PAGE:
Cherokee Street statue removed after community vote

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  • A statue of a Cherokee man removed from an intersection near the Cherokee Street area.

A Cherokee-American statue has been removed from a street corner where it has stood since the 1980s. The statue, which appeared above the intersection of Cherokee Avenue and Jefferson Street, has been moved to the National Center for the Building Arts in Sugate, Illinois.

Removed after a September 16 vote by the Cherokee Street Community Improvement District. The county, in a statement, confirmed the removal of the statue until Friday morning.

“The statue was built in 1985 by the Cherokee Station Business Association to serve as a landmark for the street and its commercial district,” the district said in the statement. “However, the statue does not adequately honor the indigenous communities who called this land home.”

The district added that the planned relocation has the support of artist Bill Christman, who has been commissioned to create a 200-pound, thirteen-foot-tall fiberglass sculpture.

Although Christman did touch the statue New coat of paint In 2009, the artist himself criticized his work. In 2007, he told St. Louis Post-Dispatch that he believes the statue itself is not insensitive – the story claims it “worked closely with an Indian group of Cherokee to make sure it does not conjure up vulgar images of Indians” – but this Regretted the proportions of the last piece.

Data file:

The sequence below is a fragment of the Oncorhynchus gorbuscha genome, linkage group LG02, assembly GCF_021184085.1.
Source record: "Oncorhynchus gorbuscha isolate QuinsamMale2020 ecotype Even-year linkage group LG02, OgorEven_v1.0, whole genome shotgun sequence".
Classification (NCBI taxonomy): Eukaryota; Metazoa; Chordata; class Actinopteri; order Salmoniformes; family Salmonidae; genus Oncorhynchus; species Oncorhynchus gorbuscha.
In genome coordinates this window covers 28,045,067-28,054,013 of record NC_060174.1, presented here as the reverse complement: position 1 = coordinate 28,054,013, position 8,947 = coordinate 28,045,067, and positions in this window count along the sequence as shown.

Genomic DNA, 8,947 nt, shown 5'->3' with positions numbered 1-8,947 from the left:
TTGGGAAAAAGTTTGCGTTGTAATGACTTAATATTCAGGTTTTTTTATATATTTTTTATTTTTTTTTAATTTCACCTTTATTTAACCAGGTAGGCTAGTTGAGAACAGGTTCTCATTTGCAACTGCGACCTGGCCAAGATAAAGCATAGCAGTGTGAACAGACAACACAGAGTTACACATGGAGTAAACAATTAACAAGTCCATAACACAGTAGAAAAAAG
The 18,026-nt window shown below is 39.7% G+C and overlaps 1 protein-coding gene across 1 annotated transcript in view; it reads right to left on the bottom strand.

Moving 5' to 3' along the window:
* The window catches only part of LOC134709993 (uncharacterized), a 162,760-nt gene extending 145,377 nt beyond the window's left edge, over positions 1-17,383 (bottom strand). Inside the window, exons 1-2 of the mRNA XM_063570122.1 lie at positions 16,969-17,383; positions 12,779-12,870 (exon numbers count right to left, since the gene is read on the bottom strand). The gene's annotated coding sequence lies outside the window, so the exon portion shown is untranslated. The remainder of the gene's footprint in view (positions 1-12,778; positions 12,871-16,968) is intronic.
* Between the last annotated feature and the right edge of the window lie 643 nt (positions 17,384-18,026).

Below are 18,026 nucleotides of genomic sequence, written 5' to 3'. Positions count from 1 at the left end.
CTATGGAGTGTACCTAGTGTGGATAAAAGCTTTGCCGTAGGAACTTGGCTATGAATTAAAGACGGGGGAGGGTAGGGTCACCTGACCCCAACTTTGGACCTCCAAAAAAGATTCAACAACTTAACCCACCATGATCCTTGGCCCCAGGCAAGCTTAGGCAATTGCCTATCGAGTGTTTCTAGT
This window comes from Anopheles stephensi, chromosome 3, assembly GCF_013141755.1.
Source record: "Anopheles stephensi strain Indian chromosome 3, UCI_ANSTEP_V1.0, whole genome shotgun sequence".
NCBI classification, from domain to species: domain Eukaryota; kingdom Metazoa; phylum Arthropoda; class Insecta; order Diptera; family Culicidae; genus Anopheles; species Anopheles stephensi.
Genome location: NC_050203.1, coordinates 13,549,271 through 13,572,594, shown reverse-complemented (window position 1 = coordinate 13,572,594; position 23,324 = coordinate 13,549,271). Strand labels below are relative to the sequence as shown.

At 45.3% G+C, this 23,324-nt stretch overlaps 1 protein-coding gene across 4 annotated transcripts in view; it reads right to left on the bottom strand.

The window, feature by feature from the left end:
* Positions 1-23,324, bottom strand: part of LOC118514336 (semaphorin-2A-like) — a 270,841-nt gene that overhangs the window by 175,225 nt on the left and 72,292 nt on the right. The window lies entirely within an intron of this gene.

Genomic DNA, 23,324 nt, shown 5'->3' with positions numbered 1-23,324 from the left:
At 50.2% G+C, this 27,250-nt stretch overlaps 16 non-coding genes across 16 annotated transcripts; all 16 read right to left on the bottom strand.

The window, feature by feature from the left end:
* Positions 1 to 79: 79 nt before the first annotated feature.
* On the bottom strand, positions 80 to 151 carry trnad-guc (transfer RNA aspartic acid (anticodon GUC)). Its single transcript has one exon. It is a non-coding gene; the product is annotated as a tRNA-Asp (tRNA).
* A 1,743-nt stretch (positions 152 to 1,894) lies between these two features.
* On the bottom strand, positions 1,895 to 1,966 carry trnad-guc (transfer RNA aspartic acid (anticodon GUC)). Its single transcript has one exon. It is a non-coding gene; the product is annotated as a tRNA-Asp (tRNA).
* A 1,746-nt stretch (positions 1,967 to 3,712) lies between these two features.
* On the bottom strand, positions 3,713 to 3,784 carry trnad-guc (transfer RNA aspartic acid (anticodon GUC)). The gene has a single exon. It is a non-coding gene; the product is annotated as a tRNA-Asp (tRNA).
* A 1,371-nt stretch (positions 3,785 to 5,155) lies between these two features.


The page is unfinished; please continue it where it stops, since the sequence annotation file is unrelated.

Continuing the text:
“It’s more anatomically incorrect than political,” Christman said at the time, adding later, “I was the sculptor in my eternal doom.”

It is not clear which Cherokee groups Christman consulted during the making of the statue, although the feathered headdress does not appear to be consistent with this statue. Cherokee traditional clothing and fashionThese generally included a shaved head, ear piercings, face tattoos, and distinctive hats. Feathered headdressesWarheads, or warheads, are a traditional costume associated with the American Plains Indians and often stereotyped in Native American emblems. The headdress was not part of the traditional clothing of the Cherokee.

The creation of the statue was not the product of any historical association with the Cherokees, but was an outright marketing ploy by local merchants in the early 1980s. Such as after sending I mentioned in 2007:

Recognition lies at the root of the statue. In the early ’80s, street traders were looking for one big thing that marked the area.

Rick Rosica, director of Globe Discount Variety, 2700 Cherokee St. , who was a member of the Cherokee Business Association at the time of the decision: “We talked about the possibility of doing something like a camper van.” When the vote was taken, the Indian was chosen.

“It was like having some kind of landmark,” Rosica said.

“It was the Merchants Association that wanted to increase its visibility,” said Christman, who owns a studio in his college dorm home.

The removal of the statue was first reported Friday morning by St.

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